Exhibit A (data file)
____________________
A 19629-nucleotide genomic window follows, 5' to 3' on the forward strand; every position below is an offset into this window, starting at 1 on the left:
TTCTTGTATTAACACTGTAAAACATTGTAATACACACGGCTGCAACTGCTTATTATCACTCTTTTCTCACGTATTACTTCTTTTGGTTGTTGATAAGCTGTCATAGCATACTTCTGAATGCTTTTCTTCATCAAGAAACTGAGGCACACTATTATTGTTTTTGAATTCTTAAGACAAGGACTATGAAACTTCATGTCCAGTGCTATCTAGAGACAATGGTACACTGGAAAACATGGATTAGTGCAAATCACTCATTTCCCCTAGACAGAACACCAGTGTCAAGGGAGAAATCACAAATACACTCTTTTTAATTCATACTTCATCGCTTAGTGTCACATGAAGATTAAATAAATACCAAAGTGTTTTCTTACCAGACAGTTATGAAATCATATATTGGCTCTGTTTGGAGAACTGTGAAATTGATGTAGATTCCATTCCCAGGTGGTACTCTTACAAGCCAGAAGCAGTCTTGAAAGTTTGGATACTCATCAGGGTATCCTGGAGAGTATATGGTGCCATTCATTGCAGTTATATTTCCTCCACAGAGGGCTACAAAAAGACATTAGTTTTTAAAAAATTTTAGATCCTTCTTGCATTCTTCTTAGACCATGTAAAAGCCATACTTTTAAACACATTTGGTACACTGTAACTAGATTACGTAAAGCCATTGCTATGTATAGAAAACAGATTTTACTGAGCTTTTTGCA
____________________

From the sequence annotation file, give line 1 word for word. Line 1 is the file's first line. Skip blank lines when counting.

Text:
A 19629-nucleotide genomic window follows, 5' to 3' on the forward strand; every position below is an offset into this window, starting at 1 on the left: